Man accused of murder refuses to appear in court

Police remain at the scene in Appleard Crescent, Mile Cross, after the body of Mark Franklin was discovered on April 29.

Stephen Grimwood refused to appear at Norwich Crown Court after being charged with the murder of Mark Franklin in Mile Cross - Credit: Peter Walsh, Archant Norfolk

A man accused of the murder of a 58-year-old in Norwich has refused to appear in court.

Stephen Grimwood, 63, was due to appear at Norwich Crown Court on Monday (May 16), having been charged with the murder of Mark Franklin, 58, at his home in Mile Cross.

Police remain at the scene in Appleard Crescent, Mile Cross after the body of Mark Franklin was discovered on April 29.

Stephen Grimwood refused to appear at Norwich Crown Court after being charged with the murder of Mark Franklin in Mile Cross - Credit: Peter Walsh, Archant Norfolk

But the defendant was absent from the preliminary hearing with Judge Alice Robinson told by Chris Youell, prosecuting, he had "declined" to be produced in court.

Mr Youell urged the court to set a timetable for the trial, which he said was expected to last two weeks.

Judge Robinson set a provisional trial date for September 7 with a plea and trial preparation hearing pencilled in for July 26.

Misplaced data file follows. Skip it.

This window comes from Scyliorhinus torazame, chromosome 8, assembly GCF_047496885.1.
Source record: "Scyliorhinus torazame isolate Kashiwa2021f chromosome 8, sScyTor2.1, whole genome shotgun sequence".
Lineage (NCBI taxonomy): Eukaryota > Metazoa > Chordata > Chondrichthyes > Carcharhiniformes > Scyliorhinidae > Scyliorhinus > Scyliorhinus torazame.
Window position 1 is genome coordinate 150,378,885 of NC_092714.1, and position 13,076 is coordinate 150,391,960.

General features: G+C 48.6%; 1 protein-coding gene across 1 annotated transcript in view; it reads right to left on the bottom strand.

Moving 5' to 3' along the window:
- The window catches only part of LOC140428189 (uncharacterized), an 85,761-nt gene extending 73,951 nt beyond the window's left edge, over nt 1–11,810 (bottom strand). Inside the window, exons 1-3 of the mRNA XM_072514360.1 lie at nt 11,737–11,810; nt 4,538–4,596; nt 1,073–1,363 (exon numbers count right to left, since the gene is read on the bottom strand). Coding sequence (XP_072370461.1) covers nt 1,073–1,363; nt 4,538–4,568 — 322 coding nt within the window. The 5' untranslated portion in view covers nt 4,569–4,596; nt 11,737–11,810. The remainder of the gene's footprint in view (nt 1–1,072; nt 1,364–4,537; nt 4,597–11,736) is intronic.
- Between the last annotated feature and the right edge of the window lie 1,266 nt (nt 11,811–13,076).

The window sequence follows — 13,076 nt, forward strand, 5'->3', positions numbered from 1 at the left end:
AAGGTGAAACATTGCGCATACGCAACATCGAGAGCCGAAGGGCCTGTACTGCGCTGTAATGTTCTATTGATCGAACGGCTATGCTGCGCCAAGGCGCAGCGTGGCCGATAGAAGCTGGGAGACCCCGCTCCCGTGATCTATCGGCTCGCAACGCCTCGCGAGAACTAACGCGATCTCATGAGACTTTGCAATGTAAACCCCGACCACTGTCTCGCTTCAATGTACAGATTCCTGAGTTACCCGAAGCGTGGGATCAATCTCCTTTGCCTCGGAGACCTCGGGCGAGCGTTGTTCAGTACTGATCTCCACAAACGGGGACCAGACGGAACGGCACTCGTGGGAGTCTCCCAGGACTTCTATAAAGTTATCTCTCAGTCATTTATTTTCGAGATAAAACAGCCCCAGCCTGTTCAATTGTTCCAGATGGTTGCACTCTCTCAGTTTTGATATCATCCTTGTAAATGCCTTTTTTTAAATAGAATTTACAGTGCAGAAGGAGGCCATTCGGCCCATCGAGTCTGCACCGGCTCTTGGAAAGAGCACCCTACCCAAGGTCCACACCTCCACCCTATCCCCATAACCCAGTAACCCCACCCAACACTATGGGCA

Police remain at the scene in Appleard Crescent, Mile Cross after the body of Mark Franklin was discovered on April 29.

Stephen Grimwood refused to appear at Norwich Crown Court after being charged with the murder of Mark Franklin in Mile Cross - Credit: Peter Walsh, Archanr Norfolk

Andrew Oliver appeared in court on behalf of Grimwood, from Shipfield in Norwich.

There was no application for bail.

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As previously reported, a murder probe was launched after police were called to a home in Appleyard Crescent, Mile Cross, following reports of a sudden death on April 29.

The body of Mr Franklin was found inside. 

A Home Office post-mortem later concluded he had died due to serious head wounds.

Neighbours spoke of their shock following the death of Mr Franklin with tributes describing him as "ever so friendly" and a "nice guy".

A 75-year-old man who lives in the area but who wanted to remain anonymous paid an emotional tribute to Mr Franklin.

He said: "It's come as a shock, a real shock.

"I was shocked and angry when I found out.

"He was always passing here on the way to the shop.

"He was one of the best.

"I've known him since he was a little lad.

"I've been up here 59 years and I've known his mum and dad ever since they lived there.

"His parents died four or five years ago.

"I haven't got a bad word about him at all - he was ever such a nice guy.

"He was always willing to help people."